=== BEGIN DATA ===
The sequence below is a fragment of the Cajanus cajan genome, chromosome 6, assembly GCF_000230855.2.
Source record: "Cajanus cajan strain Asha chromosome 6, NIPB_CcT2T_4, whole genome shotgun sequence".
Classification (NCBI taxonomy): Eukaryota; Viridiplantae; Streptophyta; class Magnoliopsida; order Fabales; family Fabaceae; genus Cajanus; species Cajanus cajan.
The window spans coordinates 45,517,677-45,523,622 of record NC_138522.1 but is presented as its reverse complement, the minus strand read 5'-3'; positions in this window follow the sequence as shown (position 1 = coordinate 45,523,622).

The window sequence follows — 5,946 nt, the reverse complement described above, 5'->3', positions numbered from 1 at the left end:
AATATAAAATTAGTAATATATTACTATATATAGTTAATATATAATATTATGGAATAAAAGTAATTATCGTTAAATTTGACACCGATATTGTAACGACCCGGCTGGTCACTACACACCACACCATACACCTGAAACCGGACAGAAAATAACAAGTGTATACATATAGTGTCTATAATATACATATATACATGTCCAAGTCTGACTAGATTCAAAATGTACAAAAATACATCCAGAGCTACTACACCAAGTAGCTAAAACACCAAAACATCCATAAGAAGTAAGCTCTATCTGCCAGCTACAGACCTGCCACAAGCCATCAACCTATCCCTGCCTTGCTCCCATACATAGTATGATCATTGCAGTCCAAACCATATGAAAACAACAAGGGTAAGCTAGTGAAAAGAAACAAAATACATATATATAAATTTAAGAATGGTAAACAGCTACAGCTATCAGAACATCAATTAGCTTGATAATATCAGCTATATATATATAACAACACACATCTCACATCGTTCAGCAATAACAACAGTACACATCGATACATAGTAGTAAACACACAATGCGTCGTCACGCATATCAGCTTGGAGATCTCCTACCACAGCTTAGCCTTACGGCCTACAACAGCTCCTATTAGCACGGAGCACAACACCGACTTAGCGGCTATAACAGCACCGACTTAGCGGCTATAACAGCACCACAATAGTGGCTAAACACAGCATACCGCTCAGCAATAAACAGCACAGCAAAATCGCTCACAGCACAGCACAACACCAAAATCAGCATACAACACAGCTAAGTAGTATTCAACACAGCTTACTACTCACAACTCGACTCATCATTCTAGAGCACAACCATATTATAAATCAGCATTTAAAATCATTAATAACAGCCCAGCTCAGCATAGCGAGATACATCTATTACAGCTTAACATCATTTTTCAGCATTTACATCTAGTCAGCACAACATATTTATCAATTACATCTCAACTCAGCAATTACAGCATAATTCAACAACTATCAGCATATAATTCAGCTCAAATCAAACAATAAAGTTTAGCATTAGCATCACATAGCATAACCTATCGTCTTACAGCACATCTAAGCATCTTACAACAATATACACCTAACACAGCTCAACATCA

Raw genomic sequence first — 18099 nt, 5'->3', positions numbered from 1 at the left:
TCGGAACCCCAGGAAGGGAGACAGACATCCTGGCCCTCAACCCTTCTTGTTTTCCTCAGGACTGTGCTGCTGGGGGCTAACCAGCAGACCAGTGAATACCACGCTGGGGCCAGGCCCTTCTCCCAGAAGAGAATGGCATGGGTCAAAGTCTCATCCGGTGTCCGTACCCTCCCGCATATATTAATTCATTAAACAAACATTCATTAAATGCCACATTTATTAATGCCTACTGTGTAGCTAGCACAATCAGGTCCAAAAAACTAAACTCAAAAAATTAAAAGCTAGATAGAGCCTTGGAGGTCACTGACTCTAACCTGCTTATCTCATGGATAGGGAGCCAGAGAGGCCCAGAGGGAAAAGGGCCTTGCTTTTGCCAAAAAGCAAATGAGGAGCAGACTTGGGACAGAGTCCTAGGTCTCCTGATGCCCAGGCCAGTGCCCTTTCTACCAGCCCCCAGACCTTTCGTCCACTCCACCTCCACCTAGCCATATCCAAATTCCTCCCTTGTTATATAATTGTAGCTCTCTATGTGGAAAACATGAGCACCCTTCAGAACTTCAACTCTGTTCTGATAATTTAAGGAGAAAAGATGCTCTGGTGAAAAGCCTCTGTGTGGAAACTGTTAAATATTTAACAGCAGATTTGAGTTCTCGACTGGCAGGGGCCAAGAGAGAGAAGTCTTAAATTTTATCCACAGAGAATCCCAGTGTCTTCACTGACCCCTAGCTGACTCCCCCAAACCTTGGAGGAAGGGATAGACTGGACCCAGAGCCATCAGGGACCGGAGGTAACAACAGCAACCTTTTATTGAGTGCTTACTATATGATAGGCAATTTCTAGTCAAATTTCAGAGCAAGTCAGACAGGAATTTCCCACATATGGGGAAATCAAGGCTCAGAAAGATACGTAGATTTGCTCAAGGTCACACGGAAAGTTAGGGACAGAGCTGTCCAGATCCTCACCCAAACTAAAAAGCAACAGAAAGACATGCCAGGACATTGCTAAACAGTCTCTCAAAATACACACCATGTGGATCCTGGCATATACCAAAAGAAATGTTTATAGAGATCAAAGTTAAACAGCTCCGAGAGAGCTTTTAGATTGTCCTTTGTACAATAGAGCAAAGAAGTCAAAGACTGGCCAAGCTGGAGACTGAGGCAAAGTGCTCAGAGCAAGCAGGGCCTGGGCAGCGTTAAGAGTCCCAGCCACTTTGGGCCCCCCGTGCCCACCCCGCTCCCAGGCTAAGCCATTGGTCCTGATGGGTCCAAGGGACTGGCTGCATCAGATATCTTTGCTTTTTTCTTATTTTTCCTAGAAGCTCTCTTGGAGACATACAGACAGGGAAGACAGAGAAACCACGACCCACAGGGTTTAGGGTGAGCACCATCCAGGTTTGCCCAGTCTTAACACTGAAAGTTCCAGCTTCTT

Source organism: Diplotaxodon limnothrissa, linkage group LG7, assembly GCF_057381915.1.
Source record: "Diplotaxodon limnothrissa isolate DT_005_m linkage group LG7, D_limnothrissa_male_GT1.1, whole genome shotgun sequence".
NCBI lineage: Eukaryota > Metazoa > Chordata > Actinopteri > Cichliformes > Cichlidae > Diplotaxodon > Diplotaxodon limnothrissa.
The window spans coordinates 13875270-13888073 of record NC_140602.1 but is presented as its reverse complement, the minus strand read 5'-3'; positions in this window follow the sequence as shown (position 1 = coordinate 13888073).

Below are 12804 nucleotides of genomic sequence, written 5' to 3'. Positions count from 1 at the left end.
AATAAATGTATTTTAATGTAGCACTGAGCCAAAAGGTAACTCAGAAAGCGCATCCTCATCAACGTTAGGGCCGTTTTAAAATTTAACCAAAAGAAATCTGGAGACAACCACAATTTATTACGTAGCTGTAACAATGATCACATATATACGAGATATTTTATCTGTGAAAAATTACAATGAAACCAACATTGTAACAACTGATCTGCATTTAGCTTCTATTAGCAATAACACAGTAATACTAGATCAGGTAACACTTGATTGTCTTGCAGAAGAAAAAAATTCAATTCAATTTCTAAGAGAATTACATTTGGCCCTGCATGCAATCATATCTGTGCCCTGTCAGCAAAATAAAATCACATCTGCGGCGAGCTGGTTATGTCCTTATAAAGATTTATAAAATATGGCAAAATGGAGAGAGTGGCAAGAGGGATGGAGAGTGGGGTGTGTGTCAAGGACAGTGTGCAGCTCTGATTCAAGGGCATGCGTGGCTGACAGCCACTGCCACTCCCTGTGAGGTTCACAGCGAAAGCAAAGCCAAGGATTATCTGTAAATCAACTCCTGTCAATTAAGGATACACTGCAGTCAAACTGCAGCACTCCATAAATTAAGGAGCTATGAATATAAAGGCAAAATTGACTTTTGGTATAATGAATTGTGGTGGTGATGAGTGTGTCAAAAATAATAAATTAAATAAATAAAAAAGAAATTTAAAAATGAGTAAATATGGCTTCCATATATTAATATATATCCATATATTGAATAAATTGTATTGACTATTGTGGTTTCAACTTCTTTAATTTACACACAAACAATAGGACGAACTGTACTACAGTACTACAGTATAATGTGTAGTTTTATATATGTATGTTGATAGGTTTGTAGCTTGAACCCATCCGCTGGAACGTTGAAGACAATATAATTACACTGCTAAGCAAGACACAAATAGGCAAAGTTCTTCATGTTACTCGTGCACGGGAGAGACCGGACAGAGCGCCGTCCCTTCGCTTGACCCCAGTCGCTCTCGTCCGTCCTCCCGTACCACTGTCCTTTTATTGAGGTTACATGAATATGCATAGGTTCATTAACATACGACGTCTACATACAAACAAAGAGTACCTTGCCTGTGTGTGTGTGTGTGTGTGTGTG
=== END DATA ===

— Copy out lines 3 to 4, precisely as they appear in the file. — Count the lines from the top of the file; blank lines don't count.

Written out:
Classification (NCBI taxonomy): Eukaryota; Viridiplantae; Streptophyta; class Magnoliopsida; order Fabales; family Fabaceae; genus Cajanus; species Cajanus cajan.
The window spans coordinates 45,517,677-45,523,622 of record NC_138522.1 but is presented as its reverse complement, the minus strand read 5'-3'; positions in this window follow the sequence as shown (position 1 = coordinate 45,523,622).